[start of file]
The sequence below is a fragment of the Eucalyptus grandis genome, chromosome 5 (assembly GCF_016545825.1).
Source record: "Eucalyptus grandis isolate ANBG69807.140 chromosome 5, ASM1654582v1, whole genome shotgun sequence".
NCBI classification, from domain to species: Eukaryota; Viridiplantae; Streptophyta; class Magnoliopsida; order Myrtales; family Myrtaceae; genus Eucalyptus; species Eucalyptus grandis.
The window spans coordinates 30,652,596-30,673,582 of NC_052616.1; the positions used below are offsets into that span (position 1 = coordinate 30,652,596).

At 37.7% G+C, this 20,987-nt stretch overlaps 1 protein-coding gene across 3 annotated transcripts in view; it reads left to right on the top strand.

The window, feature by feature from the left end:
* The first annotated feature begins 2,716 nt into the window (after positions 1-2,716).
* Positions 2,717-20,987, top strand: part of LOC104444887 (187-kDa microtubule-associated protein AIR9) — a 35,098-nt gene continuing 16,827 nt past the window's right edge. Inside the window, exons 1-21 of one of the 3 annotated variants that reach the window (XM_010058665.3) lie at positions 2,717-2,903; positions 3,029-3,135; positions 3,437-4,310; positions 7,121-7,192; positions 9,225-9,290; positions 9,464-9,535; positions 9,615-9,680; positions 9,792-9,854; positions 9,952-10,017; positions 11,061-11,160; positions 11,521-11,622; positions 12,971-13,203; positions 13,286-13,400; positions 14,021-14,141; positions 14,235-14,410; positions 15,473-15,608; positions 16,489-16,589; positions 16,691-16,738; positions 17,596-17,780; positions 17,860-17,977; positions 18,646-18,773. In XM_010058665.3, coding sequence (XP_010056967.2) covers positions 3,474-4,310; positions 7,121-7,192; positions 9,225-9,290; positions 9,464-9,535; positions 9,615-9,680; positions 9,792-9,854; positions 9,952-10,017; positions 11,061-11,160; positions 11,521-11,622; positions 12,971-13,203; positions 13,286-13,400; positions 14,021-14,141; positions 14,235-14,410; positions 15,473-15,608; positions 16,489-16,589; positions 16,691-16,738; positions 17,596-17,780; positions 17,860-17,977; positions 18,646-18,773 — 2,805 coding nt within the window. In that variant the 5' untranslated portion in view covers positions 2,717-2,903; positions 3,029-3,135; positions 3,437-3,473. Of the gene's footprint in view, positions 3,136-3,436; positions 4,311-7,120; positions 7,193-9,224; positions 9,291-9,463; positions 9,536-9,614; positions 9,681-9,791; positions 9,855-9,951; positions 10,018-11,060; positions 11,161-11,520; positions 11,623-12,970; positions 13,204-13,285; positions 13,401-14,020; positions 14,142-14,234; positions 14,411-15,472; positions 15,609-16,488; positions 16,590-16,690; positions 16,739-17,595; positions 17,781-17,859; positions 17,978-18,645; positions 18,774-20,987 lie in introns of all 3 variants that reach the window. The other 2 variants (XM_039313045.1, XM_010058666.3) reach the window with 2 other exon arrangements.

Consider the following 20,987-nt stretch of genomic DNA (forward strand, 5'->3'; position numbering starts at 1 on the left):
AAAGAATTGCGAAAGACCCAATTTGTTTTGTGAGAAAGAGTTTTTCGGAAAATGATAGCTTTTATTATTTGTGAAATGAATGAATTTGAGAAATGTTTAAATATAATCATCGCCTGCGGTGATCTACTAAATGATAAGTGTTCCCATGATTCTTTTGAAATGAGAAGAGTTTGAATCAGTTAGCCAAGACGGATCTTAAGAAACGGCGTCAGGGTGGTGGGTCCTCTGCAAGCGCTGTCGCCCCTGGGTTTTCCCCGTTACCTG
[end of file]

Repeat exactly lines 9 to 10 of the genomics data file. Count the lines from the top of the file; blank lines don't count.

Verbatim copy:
Consider the following 20,987-nt stretch of genomic DNA (forward strand, 5'->3'; position numbering starts at 1 on the left):
AAAGAATTGCGAAAGACCCAATTTGTTTTGTGAGAAAGAGTTTTTCGGAAAATGATAGCTTTTATTATTTGTGAAATGAATGAATTTGAGAAATGTTTAAATATAATCATCGCCTGCGGTGATCTACTAAATGATAAGTGTTCCCATGATTCTTTTGAAATGAGAAGAGTTTGAATCAGTTAGCCAAGACGGATCTTAAGAAACGGCGTCAGGGTGGTGGGTCCTCTGCAAGCGCTGTCGCCCCTGGGTTTTCCCCGTTACCTG